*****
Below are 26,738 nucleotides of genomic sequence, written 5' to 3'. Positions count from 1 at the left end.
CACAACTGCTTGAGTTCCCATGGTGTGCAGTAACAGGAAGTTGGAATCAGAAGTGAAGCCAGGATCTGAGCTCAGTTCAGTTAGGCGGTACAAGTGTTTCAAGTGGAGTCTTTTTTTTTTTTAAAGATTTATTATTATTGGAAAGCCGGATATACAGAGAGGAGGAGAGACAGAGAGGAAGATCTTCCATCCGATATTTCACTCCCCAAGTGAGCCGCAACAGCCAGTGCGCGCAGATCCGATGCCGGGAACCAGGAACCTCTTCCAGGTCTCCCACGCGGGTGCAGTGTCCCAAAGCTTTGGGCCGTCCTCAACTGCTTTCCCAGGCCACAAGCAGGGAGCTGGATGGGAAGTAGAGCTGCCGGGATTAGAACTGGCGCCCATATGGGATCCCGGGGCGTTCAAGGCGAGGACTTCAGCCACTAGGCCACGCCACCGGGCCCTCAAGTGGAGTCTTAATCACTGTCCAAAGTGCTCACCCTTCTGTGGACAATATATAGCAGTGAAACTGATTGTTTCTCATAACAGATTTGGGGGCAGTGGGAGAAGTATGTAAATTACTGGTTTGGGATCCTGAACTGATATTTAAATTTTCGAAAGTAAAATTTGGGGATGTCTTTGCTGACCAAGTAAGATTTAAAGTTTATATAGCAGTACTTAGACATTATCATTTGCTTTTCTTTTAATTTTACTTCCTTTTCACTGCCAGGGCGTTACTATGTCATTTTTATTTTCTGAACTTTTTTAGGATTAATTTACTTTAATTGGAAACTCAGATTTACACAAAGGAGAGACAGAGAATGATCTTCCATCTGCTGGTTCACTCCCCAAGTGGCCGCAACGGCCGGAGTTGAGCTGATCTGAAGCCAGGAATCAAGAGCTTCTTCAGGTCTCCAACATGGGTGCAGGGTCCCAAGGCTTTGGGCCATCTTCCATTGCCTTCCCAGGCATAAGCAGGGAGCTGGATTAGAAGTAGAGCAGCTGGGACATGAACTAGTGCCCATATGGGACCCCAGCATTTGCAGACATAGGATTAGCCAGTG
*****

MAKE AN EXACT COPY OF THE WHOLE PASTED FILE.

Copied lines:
Below are 26,738 nucleotides of genomic sequence, written 5' to 3'. Positions count from 1 at the left end.
CACAACTGCTTGAGTTCCCATGGTGTGCAGTAACAGGAAGTTGGAATCAGAAGTGAAGCCAGGATCTGAGCTCAGTTCAGTTAGGCGGTACAAGTGTTTCAAGTGGAGTCTTTTTTTTTTTTAAAGATTTATTATTATTGGAAAGCCGGATATACAGAGAGGAGGAGAGACAGAGAGGAAGATCTTCCATCCGATATTTCACTCCCCAAGTGAGCCGCAACAGCCAGTGCGCGCAGATCCGATGCCGGGAACCAGGAACCTCTTCCAGGTCTCCCACGCGGGTGCAGTGTCCCAAAGCTTTGGGCCGTCCTCAACTGCTTTCCCAGGCCACAAGCAGGGAGCTGGATGGGAAGTAGAGCTGCCGGGATTAGAACTGGCGCCCATATGGGATCCCGGGGCGTTCAAGGCGAGGACTTCAGCCACTAGGCCACGCCACCGGGCCCTCAAGTGGAGTCTTAATCACTGTCCAAAGTGCTCACCCTTCTGTGGACAATATATAGCAGTGAAACTGATTGTTTCTCATAACAGATTTGGGGGCAGTGGGAGAAGTATGTAAATTACTGGTTTGGGATCCTGAACTGATATTTAAATTTTCGAAAGTAAAATTTGGGGATGTCTTTGCTGACCAAGTAAGATTTAAAGTTTATATAGCAGTACTTAGACATTATCATTTGCTTTTCTTTTAATTTTACTTCCTTTTCACTGCCAGGGCGTTACTATGTCATTTTTATTTTCTGAACTTTTTTAGGATTAATTTACTTTAATTGGAAACTCAGATTTACACAAAGGAGAGACAGAGAATGATCTTCCATCTGCTGGTTCACTCCCCAAGTGGCCGCAACGGCCGGAGTTGAGCTGATCTGAAGCCAGGAATCAAGAGCTTCTTCAGGTCTCCAACATGGGTGCAGGGTCCCAAGGCTTTGGGCCATCTTCCATTGCCTTCCCAGGCATAAGCAGGGAGCTGGATTAGAAGTAGAGCAGCTGGGACATGAACTAGTGCCCATATGGGACCCCAGCATTTGCAGACATAGGATTAGCCAGTG